My fourth grade daughter Skylee spent two nights at Coloma last week, a small encampment east of Sacramento nestled in the Sierra foothills next to the currently raging American River. I picked up Skylee and three of her Vallecito Elementary classmates and on the ride home one of the first comments they made was that "it was torturous." They weren’t referring to the non-stop rainfall or the three-hour hike that they took in the downpour. That actually sounded really cool. They weren’t referring to the outdoor living or lack of heat. What got them the most? For two days they suffered through not having television!
Despite their great pain it sounded like they all had a really good time and that it was a worthwhile experience. From what I’ve heard these days the trip to Coloma is a writ of passage for most fourth grade Marinites. During the aforementioned rain hike they ventured to a monument erected for James Marshall on the spot where he discovered gold on January 24, 1848. Skylee recounted the Marshall tale for me, telling me about how he wanted to keep his find a secret but he couldn’t. People threatened to kill him. Also Sutter Mill in Coloma was erected by John Sutter who fled Switzerland because of taxes. He wanted to set up his milling operation in Hawaii but it was too hot. Like the story of the three bears he checked out Alaska but it was too cold. In the Sierra foothills the climate was just right. I’d say the stories coming out of camp beat this century’s reality television any day.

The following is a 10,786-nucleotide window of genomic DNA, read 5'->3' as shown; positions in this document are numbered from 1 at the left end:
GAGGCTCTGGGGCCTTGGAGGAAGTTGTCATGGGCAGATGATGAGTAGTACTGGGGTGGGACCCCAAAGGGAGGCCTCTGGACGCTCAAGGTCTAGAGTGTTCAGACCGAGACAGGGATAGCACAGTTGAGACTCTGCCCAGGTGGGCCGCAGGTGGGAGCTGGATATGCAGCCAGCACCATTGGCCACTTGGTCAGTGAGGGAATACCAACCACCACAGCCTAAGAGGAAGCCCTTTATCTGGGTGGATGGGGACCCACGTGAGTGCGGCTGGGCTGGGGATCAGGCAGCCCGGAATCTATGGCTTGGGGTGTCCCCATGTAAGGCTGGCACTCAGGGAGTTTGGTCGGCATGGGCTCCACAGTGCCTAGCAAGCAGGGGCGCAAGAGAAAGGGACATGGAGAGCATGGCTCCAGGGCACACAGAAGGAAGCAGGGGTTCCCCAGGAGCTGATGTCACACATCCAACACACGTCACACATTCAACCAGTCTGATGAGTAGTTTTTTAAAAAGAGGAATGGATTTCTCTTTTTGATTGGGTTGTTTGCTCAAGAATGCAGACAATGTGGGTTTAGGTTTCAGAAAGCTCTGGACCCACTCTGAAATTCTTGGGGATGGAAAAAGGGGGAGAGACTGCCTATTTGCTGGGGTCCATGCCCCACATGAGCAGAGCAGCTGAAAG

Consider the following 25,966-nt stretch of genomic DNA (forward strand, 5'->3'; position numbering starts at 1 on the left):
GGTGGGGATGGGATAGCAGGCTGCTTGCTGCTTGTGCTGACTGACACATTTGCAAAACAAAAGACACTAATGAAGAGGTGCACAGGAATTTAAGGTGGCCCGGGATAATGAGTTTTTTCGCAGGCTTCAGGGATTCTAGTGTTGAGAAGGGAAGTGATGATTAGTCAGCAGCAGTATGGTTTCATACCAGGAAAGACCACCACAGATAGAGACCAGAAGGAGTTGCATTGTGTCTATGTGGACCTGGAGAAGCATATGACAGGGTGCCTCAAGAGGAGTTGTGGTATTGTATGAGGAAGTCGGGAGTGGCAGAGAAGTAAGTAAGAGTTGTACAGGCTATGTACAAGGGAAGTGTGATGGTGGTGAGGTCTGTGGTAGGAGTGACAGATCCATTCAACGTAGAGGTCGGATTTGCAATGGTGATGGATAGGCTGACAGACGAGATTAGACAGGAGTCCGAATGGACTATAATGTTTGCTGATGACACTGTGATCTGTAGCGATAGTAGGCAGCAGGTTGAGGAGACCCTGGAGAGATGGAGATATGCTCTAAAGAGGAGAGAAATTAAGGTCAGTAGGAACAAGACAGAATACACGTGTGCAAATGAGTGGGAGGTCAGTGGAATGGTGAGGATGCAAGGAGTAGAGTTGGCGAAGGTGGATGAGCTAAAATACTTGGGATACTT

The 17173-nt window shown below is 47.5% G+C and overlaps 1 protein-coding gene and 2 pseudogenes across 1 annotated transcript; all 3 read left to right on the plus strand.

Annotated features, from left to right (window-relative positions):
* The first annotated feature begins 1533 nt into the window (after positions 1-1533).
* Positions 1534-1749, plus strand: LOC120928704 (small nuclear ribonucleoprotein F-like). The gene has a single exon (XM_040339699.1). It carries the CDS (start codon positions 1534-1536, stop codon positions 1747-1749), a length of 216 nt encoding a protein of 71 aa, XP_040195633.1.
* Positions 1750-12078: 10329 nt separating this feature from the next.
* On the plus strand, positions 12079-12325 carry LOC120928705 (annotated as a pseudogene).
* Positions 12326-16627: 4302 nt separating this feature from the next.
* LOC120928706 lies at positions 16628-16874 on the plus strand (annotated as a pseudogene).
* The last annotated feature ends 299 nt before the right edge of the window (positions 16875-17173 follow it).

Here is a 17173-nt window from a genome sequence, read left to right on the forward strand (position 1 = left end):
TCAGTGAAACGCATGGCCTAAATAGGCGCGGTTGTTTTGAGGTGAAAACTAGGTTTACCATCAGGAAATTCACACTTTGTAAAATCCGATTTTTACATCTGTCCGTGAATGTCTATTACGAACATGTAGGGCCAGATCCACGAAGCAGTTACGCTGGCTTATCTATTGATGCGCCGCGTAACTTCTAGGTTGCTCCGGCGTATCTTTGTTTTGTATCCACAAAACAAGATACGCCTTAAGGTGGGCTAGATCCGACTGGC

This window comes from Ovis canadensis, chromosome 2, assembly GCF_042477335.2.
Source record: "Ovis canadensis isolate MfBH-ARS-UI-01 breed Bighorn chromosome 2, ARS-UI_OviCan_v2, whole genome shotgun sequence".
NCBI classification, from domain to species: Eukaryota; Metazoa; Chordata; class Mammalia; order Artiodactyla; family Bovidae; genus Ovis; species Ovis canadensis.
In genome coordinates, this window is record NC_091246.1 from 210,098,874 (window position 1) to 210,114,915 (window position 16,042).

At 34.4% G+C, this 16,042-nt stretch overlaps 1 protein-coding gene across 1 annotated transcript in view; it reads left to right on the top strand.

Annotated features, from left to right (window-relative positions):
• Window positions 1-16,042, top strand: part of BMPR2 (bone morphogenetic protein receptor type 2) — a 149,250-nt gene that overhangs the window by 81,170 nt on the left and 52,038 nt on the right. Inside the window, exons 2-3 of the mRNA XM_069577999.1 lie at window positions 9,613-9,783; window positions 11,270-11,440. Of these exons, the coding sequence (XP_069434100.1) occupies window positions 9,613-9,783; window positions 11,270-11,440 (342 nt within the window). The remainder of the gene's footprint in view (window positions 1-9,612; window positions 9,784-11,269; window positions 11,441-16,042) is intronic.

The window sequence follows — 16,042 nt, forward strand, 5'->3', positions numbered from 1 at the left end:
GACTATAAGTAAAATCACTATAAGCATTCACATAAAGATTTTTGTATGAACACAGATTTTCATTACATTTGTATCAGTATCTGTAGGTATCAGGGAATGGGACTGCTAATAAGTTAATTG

The live action was just as good. The kids got to pan for gold. Skylee brought home a small vile with a few flakes, as I believe all of the kids did. There’s not much gold left in the river, but certainly enough to fuel the imagination of thousands of California kids every year.
Back on the home front I got to spend some quality time with my younger daughter Sabrina who took the opportunity to officially bow out of swimming for the year. For some kids, like her sister, swimming is a great experience. Two years ago Skylee was awkward and uncoordinated, routinely the last person picked for playground sports like kickball. Who’s going to pick the kid who misses the ball when it’s rolled to her? I’m convinced that the daily training she put her through in the pool developed her coordination and strength. Although she no longer participates in playground sports, probably because of what she previously endured, she’s become quite an accomplished little athlete. I’m very proud, and I feel like we owe the Terra Linda Orcas a lot.
Sabrina on the other hand has been a clearly gifted athlete from the get-go. If she wanted to apply herself in the pool I get the feeling she’d have a shot at rewriting some of the records for the Terra Linda Recreation Center pool. The problem is that she doesn’t like to practice. For her it’s boring. I have to admit, I’ve found lap swimming to be pretty boring myself. It’s also hard work, and I can tell you from personal experience that hard work isn’t necessarily a dominant trait in her DNA. It’s a recessive gene.
While Skylee was gone Sabrina and I went out of the Saint Mark’s field behind our house and tried to get a soccer workout. The field was too wet, and we ended up in an extended puddle splashing war. Sabrina likes to get outside and play. She likes to have fun. When the time comes, when she’s older, she is going to be properly motivated to put in the time and effort to do something really special athletically. In the meantime we will just have to enjoy her being a kid instead of an athlete.